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Jacob's story

Jacob was diagnosed with neuroblastoma in April 2008 when he was just four years old.  His mum Louise tells their story so far:

The day our family life fell apart

In April 2008, family life as we once knew it fell apart forever because at just four years of age, my son Jacob was diagnosed with stage four neuroblastoma. Neuroblastoma is a rare and aggressive cancer that affects children, mostly under the age of five years old and usually starts in the abdomen area.

Jacob had been unwell for some weeks, he had lost his appetite, begun to lose weight and he was having night sweats. He was also complaining of pain in his legs whenever he walked. After several frustrating visits to our GP we were finally referred to see a paediatrician.

Intensive treatment begins

Following diagnoses Jacob received treatment at a hospital in Cambridge. His treatment included eight courses of intensive chemotherapy, surgery to remove the solid tumour, high risk high dose chemotherapy and finally a stem cell transplant. Once this was completed Jacob had a course of radiotherapy and six months of oral retinoic acid. The treatment took approximately 18 months, and during this time Jacob took part in two clinical trials.

At the time of diagnoses we were given very little hope that the treatment would be successful, and although this was hard to accept as a parent, we never once let Jacob or his twin sister know the seriousness of his illness. We were always as positive as we could be around them, and would always talk about all the things we had planned to do as soon as Jacob ‘got better’.

 

Ten years on

I am relieved and thrilled that my beautiful boy is still with us, fit and well. However, the last 10 years since treatment have not been without their complications. Jacob still attends regular check ups, he has significant hearing loss and has just one kidney as a result of the drugs used during his treatment, but he is able to live a relatively normal life and it’s been wonderful to see him grow and develop into the happy and healthy teenager he now is.

Fortunately Jacob remembers very little about his treatment, and quite rightly chooses to put that chapter of his young life very much behind him. As a parent this is slightly more difficult. Having watched him go through such intensive treatment and become so poorly it is a period of our lives that I will never forget. It was truly the most awful times I have ever experienced and it is extremely difficult to actually put into words the emotions that I went through.

Fearful is probably the only word I can use to describe how I felt most of the time, and that fear has taken years to subside. I said to a close friend this evening, “once the treatment stops, the healing starts”, but the healing is a lengthy process and fear that the cancer may one day return sadly always remains in the back of your mind. Cancer changes you as a family and is has changed me as a person.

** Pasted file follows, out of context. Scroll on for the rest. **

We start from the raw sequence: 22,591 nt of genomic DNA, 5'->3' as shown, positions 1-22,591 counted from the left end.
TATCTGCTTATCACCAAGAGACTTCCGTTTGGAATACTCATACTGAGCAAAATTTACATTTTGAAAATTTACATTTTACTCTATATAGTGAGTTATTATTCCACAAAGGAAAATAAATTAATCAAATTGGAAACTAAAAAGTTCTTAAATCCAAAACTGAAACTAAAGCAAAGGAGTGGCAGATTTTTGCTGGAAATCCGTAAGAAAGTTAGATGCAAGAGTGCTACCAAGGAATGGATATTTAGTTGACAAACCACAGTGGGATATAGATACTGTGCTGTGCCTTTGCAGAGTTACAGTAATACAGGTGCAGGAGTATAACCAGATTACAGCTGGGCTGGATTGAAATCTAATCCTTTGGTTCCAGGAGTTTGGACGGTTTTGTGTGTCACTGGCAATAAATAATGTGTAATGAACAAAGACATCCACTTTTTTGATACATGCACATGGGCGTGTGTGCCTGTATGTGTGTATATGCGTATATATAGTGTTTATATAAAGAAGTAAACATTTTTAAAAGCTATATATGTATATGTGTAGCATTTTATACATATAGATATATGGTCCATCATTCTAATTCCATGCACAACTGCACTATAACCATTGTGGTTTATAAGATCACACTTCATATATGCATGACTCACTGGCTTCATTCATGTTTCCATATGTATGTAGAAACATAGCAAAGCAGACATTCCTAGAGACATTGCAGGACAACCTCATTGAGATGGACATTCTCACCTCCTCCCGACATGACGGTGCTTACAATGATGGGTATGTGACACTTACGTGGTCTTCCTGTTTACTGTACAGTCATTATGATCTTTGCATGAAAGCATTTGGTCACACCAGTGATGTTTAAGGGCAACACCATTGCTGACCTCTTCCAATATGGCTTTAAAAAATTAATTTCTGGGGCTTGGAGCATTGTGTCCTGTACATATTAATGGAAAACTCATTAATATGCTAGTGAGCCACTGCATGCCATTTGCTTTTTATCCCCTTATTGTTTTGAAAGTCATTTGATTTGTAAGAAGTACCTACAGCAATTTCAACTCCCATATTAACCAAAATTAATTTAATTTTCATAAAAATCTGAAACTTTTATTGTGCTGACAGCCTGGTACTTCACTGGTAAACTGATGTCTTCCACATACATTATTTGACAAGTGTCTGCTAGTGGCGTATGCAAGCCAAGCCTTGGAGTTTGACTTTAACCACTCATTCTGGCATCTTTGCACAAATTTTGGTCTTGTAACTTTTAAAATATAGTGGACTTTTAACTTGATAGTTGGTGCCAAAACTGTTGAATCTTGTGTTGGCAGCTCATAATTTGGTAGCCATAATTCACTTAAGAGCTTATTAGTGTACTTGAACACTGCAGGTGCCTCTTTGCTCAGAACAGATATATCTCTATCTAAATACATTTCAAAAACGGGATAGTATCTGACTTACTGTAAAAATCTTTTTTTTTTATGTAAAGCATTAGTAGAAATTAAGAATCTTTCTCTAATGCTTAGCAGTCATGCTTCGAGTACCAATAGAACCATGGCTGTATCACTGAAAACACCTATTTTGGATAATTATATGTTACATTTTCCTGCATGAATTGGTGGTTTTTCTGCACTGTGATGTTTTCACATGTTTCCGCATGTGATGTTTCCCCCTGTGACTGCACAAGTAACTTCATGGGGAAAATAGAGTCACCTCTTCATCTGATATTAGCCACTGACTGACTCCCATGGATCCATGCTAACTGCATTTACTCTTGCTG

Jacob’s illness put life into perspective

So you may ask, can anything good ever come from such a horrendous ordeal? Well, I believe so. Jacob’s illness put life into perspective, and made me understand what really is important in life. Not possessions, but time. Time with family, time spent together making memories that will last a lifetime.

We have spent 10 years making memories, and for that opportunity I have been so grateful. I’m so thankful to all of the health professionals we’ve met along the way, especially those medical staff in Cambridge, as I’m aware without their expertise, the research and clinical studies, my boy may not have been with us today.

2019 marks a decade of Jacob being off treatment and I’ve been extremely lucky to be able to celebrate this milestone by running the Virgin Money London Marathon in support of Children with Cancer UK. It was an enormous honour for me to support such a fantastic charity, and a truly humbling experience to meet and chat to others who also chose to run and support the same great cause. It’s my hope that one day no one ever has to endure seeing someone they love go through treatment for cancer, but also I’m hopeful that in the future some of the late effects caused by Jacob’s treatment, such as fertility and hearing will be solved by medical research too.

How you can help

If you’ve been touched by Jacob’s journey, help us invest in the high quality research that really matters which would otherwise go unfunded.

This helps to support children with cancer so they can be with their families for longer.

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Have you or a family member been affected by childhood cancer?

Many of our supporters have been affected by childhood cancer – either through family, friends or their own personal experience. These patient stories can help inspire others to get involved with us, or can support our media work.

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